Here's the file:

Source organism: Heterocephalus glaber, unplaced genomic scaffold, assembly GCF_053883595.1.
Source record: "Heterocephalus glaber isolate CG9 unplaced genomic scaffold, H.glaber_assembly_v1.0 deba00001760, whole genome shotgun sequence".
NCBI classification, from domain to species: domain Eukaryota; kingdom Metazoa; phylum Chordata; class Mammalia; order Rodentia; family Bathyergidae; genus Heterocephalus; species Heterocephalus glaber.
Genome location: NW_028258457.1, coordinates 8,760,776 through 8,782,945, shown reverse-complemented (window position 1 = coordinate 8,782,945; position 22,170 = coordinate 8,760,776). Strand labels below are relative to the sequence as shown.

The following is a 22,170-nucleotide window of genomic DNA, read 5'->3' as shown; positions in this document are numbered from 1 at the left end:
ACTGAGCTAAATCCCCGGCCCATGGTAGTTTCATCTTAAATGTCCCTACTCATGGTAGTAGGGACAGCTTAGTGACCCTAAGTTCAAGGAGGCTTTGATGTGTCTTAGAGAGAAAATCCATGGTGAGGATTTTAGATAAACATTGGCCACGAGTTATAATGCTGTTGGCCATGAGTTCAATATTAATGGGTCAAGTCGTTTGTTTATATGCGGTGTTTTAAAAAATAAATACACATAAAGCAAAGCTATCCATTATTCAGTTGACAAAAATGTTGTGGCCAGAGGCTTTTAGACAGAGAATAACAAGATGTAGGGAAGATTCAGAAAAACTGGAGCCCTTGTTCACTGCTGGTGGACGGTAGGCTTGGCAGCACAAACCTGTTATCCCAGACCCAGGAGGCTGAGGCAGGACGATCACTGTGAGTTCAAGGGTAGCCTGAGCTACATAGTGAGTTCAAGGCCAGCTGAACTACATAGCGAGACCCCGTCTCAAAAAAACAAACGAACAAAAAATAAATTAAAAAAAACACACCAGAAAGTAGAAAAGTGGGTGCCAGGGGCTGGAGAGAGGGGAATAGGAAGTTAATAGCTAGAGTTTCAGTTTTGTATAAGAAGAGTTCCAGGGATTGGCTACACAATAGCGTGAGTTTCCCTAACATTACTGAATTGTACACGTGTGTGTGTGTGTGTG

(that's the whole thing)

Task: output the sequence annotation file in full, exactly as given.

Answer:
Source organism: Heterocephalus glaber, unplaced genomic scaffold, assembly GCF_053883595.1.
Source record: "Heterocephalus glaber isolate CG9 unplaced genomic scaffold, H.glaber_assembly_v1.0 deba00001760, whole genome shotgun sequence".
NCBI classification, from domain to species: domain Eukaryota; kingdom Metazoa; phylum Chordata; class Mammalia; order Rodentia; family Bathyergidae; genus Heterocephalus; species Heterocephalus glaber.
Genome location: NW_028258457.1, coordinates 8,760,776 through 8,782,945, shown reverse-complemented (window position 1 = coordinate 8,782,945; position 22,170 = coordinate 8,760,776). Strand labels below are relative to the sequence as shown.

The following is a 22,170-nucleotide window of genomic DNA, read 5'->3' as shown; positions in this document are numbered from 1 at the left end:
ACTGAGCTAAATCCCCGGCCCATGGTAGTTTCATCTTAAATGTCCCTACTCATGGTAGTAGGGACAGCTTAGTGACCCTAAGTTCAAGGAGGCTTTGATGTGTCTTAGAGAGAAAATCCATGGTGAGGATTTTAGATAAACATTGGCCACGAGTTATAATGCTGTTGGCCATGAGTTCAATATTAATGGGTCAAGTCGTTTGTTTATATGCGGTGTTTTAAAAAATAAATACACATAAAGCAAAGCTATCCATTATTCAGTTGACAAAAATGTTGTGGCCAGAGGCTTTTAGACAGAGAATAACAAGATGTAGGGAAGATTCAGAAAAACTGGAGCCCTTGTTCACTGCTGGTGGACGGTAGGCTTGGCAGCACAAACCTGTTATCCCAGACCCAGGAGGCTGAGGCAGGACGATCACTGTGAGTTCAAGGGTAGCCTGAGCTACATAGTGAGTTCAAGGCCAGCTGAACTACATAGCGAGACCCCGTCTCAAAAAAACAAACGAACAAAAAATAAATTAAAAAAAACACACCAGAAAGTAGAAAAGTGGGTGCCAGGGGCTGGAGAGAGGGGAATAGGAAGTTAATAGCTAGAGTTTCAGTTTTGTATAAGAAGAGTTCCAGGGATTGGCTACACAATAGCGTGAGTTTCCCTAACATTACTGAATTGTACACGTGTGTGTGTGTGTGTG